James Baldwin, an African American who lives in Southeast Washington, describes himself as a rabid Democrat who always supported his party’s mayoral nominee, whether it was Marion Barry or Anthony A. Williams or Vincent C. Gray.
Not this year.
Baldwin, 90, once the director of the city’s Office of Human Rights, plans to vote for Carol Schwartz, the former Republican now running as an independent. Schwartz, he said, has “more experience” than the Democratic candidate, Muriel E. Bowser, a two-term D.C. Council member for Ward 4.
A short drive from Baldwin’s home, Barbara Morgan, 75, a veteran Democratic activist and civic leader in Ward 7, has campaigned for Barry, Williams and Gray. Now, in front of her brick house, she has a sign promoting the candidacy of council member David A. Catania (I-At Large), who she said “has the ability to administer the budget and relate to those of us from all walks of life and color.”
Referring to Bowser, Morgan said, “I personally don’t feel she’s ready to run this city.”
As the only African American Democrat in the District’s mayoral race, Bowser is counting on resounding support from black voters, who account for nearly half the city’s population. Just last week, President Obama, the country’s highest-ranking Democrat and preeminent black politician, endorsed her campaign.
Yet as the race hurtles into its final days, interviews with Democratic activists, community leaders and voters suggest that the city’s African American electorate is far more fragmented than in previous elections, when it largely coalesced around a single candidate.
With polls suggesting a tightened race, the consequences of that splintering could be crucial, particularly for Bowser, who is also vying with Catania and Schwartz for white votes.
Barry, for example, counted on overwhelming margins among blacks to offset whatever he lacked in white areas. But Democrats say Bowser’s fortunes are less assured, in part because she remains unknown to many voters outside her ward, at the northern tip of the city.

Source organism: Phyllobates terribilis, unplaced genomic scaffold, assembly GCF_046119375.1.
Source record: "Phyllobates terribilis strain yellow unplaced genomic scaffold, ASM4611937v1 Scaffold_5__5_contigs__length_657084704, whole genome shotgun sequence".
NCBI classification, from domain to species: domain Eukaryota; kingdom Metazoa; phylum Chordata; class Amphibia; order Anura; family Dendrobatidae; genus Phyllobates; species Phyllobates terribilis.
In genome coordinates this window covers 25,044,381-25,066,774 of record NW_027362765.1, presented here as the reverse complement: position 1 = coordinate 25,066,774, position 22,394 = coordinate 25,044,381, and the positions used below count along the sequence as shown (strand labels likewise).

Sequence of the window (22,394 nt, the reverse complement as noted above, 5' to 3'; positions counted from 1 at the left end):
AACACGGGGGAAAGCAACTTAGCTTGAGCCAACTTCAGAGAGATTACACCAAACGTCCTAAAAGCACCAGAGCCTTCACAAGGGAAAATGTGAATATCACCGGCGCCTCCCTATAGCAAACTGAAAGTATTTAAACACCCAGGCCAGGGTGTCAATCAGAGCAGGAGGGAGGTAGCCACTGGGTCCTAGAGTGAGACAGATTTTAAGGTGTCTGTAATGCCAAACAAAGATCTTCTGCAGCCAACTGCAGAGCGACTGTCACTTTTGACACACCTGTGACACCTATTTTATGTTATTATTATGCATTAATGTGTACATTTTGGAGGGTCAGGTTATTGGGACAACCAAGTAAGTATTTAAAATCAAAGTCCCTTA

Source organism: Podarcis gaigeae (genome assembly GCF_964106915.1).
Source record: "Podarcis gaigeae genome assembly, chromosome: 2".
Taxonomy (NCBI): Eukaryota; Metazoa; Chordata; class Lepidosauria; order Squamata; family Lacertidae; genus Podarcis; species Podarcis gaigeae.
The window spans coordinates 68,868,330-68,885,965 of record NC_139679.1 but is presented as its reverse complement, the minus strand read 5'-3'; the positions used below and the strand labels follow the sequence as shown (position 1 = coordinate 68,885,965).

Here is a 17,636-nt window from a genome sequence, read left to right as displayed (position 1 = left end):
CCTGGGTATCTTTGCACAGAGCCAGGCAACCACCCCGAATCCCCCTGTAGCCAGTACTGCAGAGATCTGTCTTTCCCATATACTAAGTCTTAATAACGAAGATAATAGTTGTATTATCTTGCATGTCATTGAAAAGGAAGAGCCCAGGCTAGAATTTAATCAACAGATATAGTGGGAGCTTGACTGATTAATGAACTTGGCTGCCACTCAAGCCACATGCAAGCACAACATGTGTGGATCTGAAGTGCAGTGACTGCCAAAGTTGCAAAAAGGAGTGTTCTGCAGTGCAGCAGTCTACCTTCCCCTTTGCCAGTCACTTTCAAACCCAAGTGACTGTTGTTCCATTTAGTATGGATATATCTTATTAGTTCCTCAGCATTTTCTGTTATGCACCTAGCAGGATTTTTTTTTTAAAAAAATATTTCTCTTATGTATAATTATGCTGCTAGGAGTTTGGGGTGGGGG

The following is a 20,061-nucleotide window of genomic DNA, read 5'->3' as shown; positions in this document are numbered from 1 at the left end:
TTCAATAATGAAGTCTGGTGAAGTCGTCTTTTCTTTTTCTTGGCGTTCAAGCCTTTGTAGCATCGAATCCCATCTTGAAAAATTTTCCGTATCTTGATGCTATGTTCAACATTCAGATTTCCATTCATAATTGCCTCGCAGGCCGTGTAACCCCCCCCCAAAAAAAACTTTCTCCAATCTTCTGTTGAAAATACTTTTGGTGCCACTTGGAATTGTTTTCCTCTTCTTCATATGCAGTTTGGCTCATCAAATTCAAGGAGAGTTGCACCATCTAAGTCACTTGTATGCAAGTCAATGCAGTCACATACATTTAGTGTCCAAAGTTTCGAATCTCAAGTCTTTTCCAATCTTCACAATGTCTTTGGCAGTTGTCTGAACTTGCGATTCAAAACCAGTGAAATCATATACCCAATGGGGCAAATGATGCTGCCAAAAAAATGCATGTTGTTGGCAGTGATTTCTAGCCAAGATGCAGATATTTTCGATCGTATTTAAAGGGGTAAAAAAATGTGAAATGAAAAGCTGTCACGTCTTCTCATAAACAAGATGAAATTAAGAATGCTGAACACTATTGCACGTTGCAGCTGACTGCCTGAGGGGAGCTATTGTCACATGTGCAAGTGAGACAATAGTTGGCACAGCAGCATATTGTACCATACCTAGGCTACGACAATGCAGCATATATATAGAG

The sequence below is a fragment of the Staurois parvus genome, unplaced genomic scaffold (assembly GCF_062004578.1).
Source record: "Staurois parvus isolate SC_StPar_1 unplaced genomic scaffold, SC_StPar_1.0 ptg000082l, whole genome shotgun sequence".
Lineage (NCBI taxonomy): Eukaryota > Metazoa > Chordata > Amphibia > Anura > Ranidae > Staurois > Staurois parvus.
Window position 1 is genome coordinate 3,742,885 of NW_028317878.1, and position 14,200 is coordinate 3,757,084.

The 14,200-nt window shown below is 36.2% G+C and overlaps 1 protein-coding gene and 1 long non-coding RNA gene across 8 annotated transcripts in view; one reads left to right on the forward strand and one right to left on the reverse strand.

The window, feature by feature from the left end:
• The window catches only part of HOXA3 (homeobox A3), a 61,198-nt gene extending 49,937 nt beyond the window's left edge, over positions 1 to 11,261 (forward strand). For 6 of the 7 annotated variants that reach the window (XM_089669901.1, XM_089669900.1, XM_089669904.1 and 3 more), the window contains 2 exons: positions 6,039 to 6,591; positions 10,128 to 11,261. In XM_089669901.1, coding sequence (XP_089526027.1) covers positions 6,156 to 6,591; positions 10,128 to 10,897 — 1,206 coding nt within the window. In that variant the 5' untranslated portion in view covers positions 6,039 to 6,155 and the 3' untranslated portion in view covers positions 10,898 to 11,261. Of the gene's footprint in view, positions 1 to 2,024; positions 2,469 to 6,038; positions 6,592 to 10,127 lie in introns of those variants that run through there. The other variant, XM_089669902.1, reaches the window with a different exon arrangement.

A second obstacle is her close ties to former mayor Adrian M. Fenty (D), who lost his 2010 reelection campaign largely because black voters turned against him.
The divisions within the African American community were evident at a raucous candidates forum Thursday in Ward 8. While Bowser won a straw poll by a decisive margin, hecklers interrupted her, as well as Catania and Schwartz.
“This is the only race I’ve seen in 30 to 40 years in which the Democratic nominee is not an automatic,” said Kevin Chavous, an African American former Ward 7 council member who twice ran for mayor.
Black voters “have to know you and trust you,” Chavous said. “There needs to be a symbiotic relationship.” He described Bowser as a reserved candidate “who hasn’t shown who she is.”
“I just don’t think she has seized it,” he said.
A number of factors are driving voters’ uncertainty, not the least of which is that this is the District’s most competitive general election since home rule. Unlike in past races, more than one viable candidate is competing for black support.
Catania, a 17-year lawmaker who is a white former Republican, has won citywide elections and has developed ties to the black community through his work on health and education issues.
Schwartz, too, is known to black voters. She has served on the school board and council and has run for mayor four times as a Republican. In her last mayoral race, in 2002, she garnered her highest percentages of votes in Wards 7 and 8, neighborhoods on the city’s eastern edge that form a hub of the African American community.
Equally important, perhaps, is that Schwartz evokes for older voters an era when African American control of the city was firm. She is a familiar voice for voters who fear the District’s evolution into a younger, whiter, more affluent city — and who associate Bowser with that change.
Isaac Fulwood Jr., the District’s former police chief and an African American who resides in Ward 7, said his wife is supporting Bowser. But he described himself as flummoxed by the choices. Catania, he said, “is a decent guy with no personality.”
“Politics is touchy-feely,” Fulwood said. “People have to have a sense that they can talk to you.”
Yet, in that regard, he said, Bowser is no better off.
“There’s a lot of uncertainty about Bowser. You’d think she’d be the overwhelming favorite as the Democrat,” he said. “I don’t know what she stands for. I’ve been to a couple of things where she’s the speaker, and it was like a textbook speech that had nothing to do with anything.”
“We don’t have a candidate we can identify with overwhelmingly,” he said. “When Marion was running, you went around the community and there was no uncertainty. He’s our guy. You don’t have that now.”
In his four victorious campaigns for mayor, Barry got no less than 56 percent of the vote in the general election, much of the support from black voters. In 1982, he got more than 80 percent of the vote.
Williams won two general elections with at least 60 percent. On his way to taking the mayor’s race in 2006, Fenty won more than 50 percent of Wards 7 and 8. Four years later, Gray captured more than 80 percent in those wards. In April, even as he lost, Gray won nearly 60 percent in Wards 7 and 8. What has changed in the past four years is the level of turnout in black precincts, falling by nearly half in Wards 7 and 8 during April’s Democratic primary.